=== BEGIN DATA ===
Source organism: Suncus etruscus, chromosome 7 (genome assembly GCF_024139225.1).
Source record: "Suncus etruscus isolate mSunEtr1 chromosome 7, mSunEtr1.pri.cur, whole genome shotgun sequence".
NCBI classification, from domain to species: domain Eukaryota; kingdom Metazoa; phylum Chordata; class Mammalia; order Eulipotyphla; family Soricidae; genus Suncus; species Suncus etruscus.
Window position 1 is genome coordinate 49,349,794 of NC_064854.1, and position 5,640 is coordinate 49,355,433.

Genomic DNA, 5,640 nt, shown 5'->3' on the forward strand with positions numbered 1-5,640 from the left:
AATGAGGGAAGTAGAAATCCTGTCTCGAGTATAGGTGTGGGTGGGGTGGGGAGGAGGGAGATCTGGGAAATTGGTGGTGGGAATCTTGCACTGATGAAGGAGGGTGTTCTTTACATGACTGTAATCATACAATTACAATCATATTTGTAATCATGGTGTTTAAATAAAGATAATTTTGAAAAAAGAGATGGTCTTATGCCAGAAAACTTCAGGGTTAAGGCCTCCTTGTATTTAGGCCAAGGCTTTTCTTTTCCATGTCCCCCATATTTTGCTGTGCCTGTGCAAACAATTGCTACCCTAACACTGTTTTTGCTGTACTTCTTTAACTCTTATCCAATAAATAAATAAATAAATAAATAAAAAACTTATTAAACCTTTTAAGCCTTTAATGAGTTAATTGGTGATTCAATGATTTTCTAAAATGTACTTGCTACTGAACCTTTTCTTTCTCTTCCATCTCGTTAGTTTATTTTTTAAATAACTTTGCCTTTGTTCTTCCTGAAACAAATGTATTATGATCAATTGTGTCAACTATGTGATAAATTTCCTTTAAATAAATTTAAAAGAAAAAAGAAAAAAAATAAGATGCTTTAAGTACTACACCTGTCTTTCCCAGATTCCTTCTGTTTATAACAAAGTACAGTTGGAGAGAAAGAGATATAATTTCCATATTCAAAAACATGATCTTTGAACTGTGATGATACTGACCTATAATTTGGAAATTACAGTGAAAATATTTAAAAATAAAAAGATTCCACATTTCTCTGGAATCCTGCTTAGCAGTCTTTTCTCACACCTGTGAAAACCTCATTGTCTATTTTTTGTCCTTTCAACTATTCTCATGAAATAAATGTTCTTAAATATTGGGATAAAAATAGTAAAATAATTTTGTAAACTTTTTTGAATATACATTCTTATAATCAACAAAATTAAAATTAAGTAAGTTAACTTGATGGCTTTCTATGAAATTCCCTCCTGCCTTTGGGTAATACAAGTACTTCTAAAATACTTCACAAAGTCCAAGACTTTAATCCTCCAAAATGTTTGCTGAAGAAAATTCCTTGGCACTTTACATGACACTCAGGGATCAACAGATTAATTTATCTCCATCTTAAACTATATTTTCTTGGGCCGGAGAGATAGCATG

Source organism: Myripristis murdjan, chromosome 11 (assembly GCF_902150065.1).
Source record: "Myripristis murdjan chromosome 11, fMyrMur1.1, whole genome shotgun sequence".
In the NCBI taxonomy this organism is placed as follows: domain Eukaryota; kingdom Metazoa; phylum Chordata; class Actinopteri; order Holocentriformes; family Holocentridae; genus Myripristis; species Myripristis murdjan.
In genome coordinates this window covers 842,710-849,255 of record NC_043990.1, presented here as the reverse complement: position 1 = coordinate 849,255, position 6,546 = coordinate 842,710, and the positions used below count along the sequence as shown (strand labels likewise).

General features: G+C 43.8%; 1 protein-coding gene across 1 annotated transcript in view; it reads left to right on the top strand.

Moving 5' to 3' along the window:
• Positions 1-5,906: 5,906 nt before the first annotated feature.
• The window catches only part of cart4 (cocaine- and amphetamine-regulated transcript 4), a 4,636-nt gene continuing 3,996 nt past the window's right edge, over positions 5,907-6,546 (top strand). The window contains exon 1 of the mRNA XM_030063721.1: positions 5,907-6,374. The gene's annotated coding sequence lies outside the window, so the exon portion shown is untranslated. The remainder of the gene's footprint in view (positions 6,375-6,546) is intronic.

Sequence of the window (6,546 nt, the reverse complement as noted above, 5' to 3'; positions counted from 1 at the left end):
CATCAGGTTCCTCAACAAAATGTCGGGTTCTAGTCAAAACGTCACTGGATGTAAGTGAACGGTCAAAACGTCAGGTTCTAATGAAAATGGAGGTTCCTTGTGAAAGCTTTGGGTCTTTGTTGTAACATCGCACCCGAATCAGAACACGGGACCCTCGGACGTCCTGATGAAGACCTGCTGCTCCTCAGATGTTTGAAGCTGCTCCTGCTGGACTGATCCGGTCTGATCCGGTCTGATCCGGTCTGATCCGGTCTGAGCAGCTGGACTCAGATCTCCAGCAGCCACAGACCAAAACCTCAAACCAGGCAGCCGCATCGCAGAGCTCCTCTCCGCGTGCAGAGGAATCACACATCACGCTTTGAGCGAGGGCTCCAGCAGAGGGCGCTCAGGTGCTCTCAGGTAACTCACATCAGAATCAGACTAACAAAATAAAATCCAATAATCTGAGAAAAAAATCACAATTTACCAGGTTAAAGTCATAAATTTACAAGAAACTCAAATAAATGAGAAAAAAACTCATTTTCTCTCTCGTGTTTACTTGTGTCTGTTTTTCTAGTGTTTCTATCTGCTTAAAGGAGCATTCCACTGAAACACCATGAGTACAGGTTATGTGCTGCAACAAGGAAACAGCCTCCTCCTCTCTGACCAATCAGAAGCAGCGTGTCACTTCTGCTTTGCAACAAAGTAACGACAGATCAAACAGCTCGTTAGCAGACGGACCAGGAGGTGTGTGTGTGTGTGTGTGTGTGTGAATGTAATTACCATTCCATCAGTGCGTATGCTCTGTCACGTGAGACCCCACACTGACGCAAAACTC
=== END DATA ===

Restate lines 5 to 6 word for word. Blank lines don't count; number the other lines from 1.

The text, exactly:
Genomic DNA, 5,640 nt, shown 5'->3' on the forward strand with positions numbered 1-5,640 from the left:
AATGAGGGAAGTAGAAATCCTGTCTCGAGTATAGGTGTGGGTGGGGTGGGGAGGAGGGAGATCTGGGAAATTGGTGGTGGGAATCTTGCACTGATGAAGGAGGGTGTTCTTTACATGACTGTAATCATACAATTACAATCATATTTGTAATCATGGTGTTTAAATAAAGATAATTTTGAAAAAAGAGATGGTCTTATGCCAGAAAACTTCAGGGTTAAGGCCTCCTTGTATTTAGGCCAAGGCTTTTCTTTTCCATGTCCCCCATATTTTGCTGTGCCTGTGCAAACAATTGCTACCCTAACACTGTTTTTGCTGTACTTCTTTAACTCTTATCCAATAAATAAATAAATAAATAAATAAAAAACTTATTAAACCTTTTAAGCCTTTAATGAGTTAATTGGTGATTCAATGATTTTCTAAAATGTACTTGCTACTGAACCTTTTCTTTCTCTTCCATCTCGTTAGTTTATTTTTTAAATAACTTTGCCTTTGTTCTTCCTGAAACAAATGTATTATGATCAATTGTGTCAACTATGTGATAAATTTCCTTTAAATAAATTTAAAAGAAAAAAGAAAAAAAATAAGATGCTTTAAGTACTACACCTGTCTTTCCCAGATTCCTTCTGTTTATAACAAAGTACAGTTGGAGAGAAAGAGATATAATTTCCATATTCAAAAACATGATCTTTGAACTGTGATGATACTGACCTATAATTTGGAAATTACAGTGAAAATATTTAAAAATAAAAAGATTCCACATTTCTCTGGAATCCTGCTTAGCAGTCTTTTCTCACACCTGTGAAAACCTCATTGTCTATTTTTTGTCCTTTCAACTATTCTCATGAAATAAATGTTCTTAAATATTGGGATAAAAATAGTAAAATAATTTTGTAAACTTTTTTGAATATACATTCTTATAATCAACAAAATTAAAATTAAGTAAGTTAACTTGATGGCTTTCTATGAAATTCCCTCCTGCCTTTGGGTAATACAAGTACTTCTAAAATACTTCACAAAGTCCAAGACTTTAATCCTCCAAAATGTTTGCTGAAGAAAATTCCTTGGCACTTTACATGACACTCAGGGATCAACAGATTAATTTATCTCCATCTTAAACTATATTTTCTTGGGCCGGAGAGATAGCATG